Despite the factory collapse in Bangladesh, ethics are soon forgotten when faced with a £5 dress
Primark shoppers say they are attracted by the price and style of clothing, not its quality or origins
The fashion equivalent of fast food, Primark has created a new breed of shopper: who considers its discount clothing so addictively cheap and disposable that they hoard items with little concern if they need or want it.
At Primark's flagship branch in Oxford Street, central London, Hannah Rose, 21, is shopping with her friend, Jordan Mogford, for a trip to the US with Camp America.
Hannah admits she doesn't bother taking clothes back to the store if she doesn't like them after she gets them home. "If it's only £2 there's no point, I'll just shove it to the back of my wardrobe," she says. "The clothes last a couple of months and then break and you have to go and buy more... I bought these shoes for our trip because they'll get ruined, but it doesn't matter."
"It's like a jungle," agrees Jordan, 18. "I don't try anything on, it's just too busy." However, she at least says she will "try it on at home and take it back if I don't like it".
While Primark has become increasingly popular for its prices, many customers know its range of T-shirts, shoes, skirts and jeans are inexpensive largely thanks to the low cost of sourcing them in less-developed countries.
Primark bosses said they were "shocked and saddened" by the collapse of the factory in Bangladesh, after confirming that one of its suppliers occupied the second floor of the eight-storey building. The company has been dogged by rumours that it uses child labour since 2008, when it axed three suppliers in India for passing work to unapproved sub-contractors who used under-age workers. It has also confirmed that it does not use child labour now.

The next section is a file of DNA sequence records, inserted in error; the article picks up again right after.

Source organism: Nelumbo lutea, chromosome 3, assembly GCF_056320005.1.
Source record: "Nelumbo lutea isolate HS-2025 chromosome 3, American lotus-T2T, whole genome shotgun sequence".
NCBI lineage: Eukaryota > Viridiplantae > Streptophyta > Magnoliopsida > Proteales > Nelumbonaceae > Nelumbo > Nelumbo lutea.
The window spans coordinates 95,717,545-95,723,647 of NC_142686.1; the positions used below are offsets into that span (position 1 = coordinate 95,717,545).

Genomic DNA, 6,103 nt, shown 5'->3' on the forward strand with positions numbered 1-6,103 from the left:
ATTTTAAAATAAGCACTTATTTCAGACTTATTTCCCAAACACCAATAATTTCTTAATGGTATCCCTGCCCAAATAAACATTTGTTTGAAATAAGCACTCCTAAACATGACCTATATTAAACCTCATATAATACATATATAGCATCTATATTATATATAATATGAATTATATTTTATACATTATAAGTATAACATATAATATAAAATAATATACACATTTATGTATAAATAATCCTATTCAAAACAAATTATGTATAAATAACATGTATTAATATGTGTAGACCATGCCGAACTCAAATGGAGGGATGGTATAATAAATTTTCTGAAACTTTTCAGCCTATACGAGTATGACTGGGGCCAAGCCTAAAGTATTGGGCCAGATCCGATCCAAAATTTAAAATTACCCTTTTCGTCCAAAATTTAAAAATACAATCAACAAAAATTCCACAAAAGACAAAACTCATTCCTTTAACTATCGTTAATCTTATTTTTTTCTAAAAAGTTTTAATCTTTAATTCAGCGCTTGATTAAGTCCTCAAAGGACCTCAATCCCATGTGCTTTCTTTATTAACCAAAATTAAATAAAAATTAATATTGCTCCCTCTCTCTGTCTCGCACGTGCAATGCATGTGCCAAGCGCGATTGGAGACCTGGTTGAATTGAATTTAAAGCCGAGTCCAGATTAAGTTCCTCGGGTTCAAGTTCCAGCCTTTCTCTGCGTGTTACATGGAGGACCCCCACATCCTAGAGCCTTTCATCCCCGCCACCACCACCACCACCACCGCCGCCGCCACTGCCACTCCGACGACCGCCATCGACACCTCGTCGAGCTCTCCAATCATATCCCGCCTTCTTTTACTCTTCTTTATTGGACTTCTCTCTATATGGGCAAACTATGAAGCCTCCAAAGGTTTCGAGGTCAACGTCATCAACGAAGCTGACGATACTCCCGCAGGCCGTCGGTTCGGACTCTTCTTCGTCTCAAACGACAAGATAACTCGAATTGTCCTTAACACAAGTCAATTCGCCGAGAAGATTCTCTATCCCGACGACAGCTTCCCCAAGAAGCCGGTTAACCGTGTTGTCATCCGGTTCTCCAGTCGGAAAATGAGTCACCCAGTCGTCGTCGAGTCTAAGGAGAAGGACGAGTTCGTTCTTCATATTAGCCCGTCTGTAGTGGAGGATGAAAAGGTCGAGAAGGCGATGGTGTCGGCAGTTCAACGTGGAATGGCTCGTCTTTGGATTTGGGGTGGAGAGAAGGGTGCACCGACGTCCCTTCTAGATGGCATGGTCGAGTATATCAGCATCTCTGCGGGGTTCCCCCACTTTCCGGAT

But what effect this has upon shoppers, even those who have been suspicious of the ethics surrounding cheap clothes, is minimal when they are faced with a £5 dress. Primark's parent company said like-for-like sales rose by seven per cent in the 24 weeks to the start of March, a performance it described as "exceptionally strong".
"I've heard a lot of rumours about [Primark using child labour] so I wouldn't be surprised. It is so cheap, they must do," says Hannah, but she still buys the clothes.
"Every shop is the same," says Melanie Pogoda, 28, a tourist from Switzerland. "If you want quality stuff you have to go to a fair-trade shop and they don't sell the things I want to wear."
Traditionally, Primark shoppers buy in bulk, leaving the shop laden with clothes, shoes and accessories. The brand, dubbed "Primani" by its fans, doesn't have a website as it believes its low-cost, high-volume business model wouldn't be an attraction online. But competition on the high street means more shops are driving their costs down by using factories in developing countries to make cheap clothes quickly.
Primark claims it can take as little as six weeks for catwalk styles to appear in shops – and this doesn't just attract teenagers. "It's cheap and there's a lot of variety for young people," says Claire O'Brien, 53. "I think it should be investigated. They were paying [the Bangladeshi workers] their wages but it doesn't necessarily mean Primark were negligent."
Rabih Galach, 35, a banker, says Primark is good value for money. "We have disasters all over the world every day. I'm from Lebanon and I hear about Palestine and Syria every day. I can sympathise, but it won't stop me buying from there."
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